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Old 27th October 2006, 08:31 PM   #1
spence is offline spence  United States
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Talking Aleph P1.7 Tone Controls - Go ahead and flame

Hello all...

I am in the process of putting together the pieces for a DIY Aleph P1.7 and I want to put in a set of tone controls.

I know... why would I do that to such a piece of engineering art. Well, there are some poor recordings out there that just sound better with a little tweak (maybe Pass Labs should build studio recording equipment)!!

Anyway, I hope to impliment tone controls that have the following attributes:

1) able to be completely bypassed - as if they were never there
2) simplest circuit possible to give good audio quality

I would apreciate any suggestions / flames / schematics.

Thanks in advance, Spence
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Old 27th October 2006, 08:35 PM   #2
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Location: USA
I don't have anything right off hand in the way of schematic, but only wanted to give you a thumbs up! If you want tone controls, you should have them. I plan to use them in my preamp.
Probably the easiest way is a good opamp, and a baxandall type setup. If you want to go low feedback and/or discrete, maybe look at Nelson's article on DIY opamps, and then apply the same circuit around one.
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Old 28th October 2006, 05:09 PM   #3
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Location: San Jose
Give me a few minutes. I'm gassing up my flame thrower now.

Tone controls! That's sacrilegious, Surely you'll smoke a turd in hell for this this!

While my flame thrower is refueling... could I suggest you try adjusting the components in your system to make the material that is bright or harsh sound more natural. The other better recorded material will sound all that much better.

This is the approach I took with great success. Experiment with the interconnects and the brand of resisters in your attenuator. I've tried lots of resisters and found the Vishay/Dales RN55 or 60's work wonders.

Consider changing your DAC. When I upgraded to a cheap and simple Adcom 750 DAC the sound seriously improved. I'm looking to upgrade my DAC once again to a Bel Canto Dac3 or the Lavry DA10.

Personally I'd try and solve the base problem rather than adjust for it with tone controls that color the sound.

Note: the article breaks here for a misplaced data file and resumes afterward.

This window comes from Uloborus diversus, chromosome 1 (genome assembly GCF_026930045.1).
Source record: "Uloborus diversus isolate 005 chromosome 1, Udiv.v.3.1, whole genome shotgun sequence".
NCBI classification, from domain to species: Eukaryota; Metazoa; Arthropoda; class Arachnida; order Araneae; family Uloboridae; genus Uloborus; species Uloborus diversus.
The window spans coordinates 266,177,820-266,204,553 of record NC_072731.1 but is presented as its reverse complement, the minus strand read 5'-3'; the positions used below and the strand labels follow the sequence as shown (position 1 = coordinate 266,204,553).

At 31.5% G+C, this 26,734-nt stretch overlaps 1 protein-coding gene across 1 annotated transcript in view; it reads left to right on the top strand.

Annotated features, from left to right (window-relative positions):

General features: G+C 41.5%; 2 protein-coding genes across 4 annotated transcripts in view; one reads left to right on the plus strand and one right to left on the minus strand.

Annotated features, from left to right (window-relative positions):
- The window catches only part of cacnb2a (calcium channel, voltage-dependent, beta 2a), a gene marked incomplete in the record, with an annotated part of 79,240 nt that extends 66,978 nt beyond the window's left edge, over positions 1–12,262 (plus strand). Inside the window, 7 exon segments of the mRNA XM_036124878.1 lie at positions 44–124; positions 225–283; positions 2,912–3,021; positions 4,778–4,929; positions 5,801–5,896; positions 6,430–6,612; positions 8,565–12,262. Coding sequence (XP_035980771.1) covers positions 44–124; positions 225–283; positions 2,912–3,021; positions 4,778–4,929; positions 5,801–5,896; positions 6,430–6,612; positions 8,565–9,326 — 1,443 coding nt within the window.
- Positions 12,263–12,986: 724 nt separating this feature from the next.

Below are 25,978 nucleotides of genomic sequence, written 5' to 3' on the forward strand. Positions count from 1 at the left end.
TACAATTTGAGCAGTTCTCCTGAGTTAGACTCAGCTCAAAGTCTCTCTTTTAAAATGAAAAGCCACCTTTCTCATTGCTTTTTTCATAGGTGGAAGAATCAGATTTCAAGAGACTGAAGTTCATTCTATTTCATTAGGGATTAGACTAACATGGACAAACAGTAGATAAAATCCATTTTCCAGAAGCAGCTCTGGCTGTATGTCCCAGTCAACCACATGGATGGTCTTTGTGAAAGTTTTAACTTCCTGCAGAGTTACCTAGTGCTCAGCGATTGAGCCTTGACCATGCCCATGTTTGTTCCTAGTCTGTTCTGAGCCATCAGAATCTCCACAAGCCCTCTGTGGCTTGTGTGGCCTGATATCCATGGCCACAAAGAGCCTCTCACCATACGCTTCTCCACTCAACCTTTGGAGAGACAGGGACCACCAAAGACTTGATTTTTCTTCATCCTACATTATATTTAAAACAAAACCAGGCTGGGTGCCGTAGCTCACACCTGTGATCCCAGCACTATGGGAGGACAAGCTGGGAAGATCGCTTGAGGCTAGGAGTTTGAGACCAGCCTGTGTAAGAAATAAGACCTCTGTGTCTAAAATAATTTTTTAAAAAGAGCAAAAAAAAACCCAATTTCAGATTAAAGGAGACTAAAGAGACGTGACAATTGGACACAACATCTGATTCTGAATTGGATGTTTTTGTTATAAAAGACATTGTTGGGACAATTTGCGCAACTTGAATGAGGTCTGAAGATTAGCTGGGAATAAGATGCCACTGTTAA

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Old 30th October 2006, 03:06 PM   #4
spence is offline spence  United States
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I agree that the best approach is to fix any problems with the system. However, if the recording is poor to begin with, the system is not the problem.

There are some poor recordings of great artists out there... just a tweak of the bass and trebel and they can be transformed from unlistenable, to acceptable.

My favorite example of this are many of the live Grateful Dead albums. Great music, but on many of these the bass guitar is nearly gone without increasing the bass a bit. +2 or +3 dB of bass and they sound great!

On the other hand, if I "adjusted" my system to sound good on an album like this without equalization, it very well may be way too bassy on proper recordings.

Kind regards, Spence

- What sounds good, is good sound.
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Old 30th October 2006, 03:11 PM   #5
spence is offline spence  United States
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Join Date: Jan 2004
Location: New Jersey
Now... on the topic of the most "zen" embodiement of equalization.

Here is an idea. Rather than add circuitry that adds bass or trebel using active components; would it sound better to remove midrange using a passive filter.

Adjustable center frequency, adjustable Q, adjustable dB of cut. I.e to boost bass by 2 dB, attenuate by 2 dB everyting above 250 Hz, or whatever frequency. The main amplifier then simply turn up the master volume to get the total level to where you want it.

Keep in mind that I am not an EE... so I could be way off base here....

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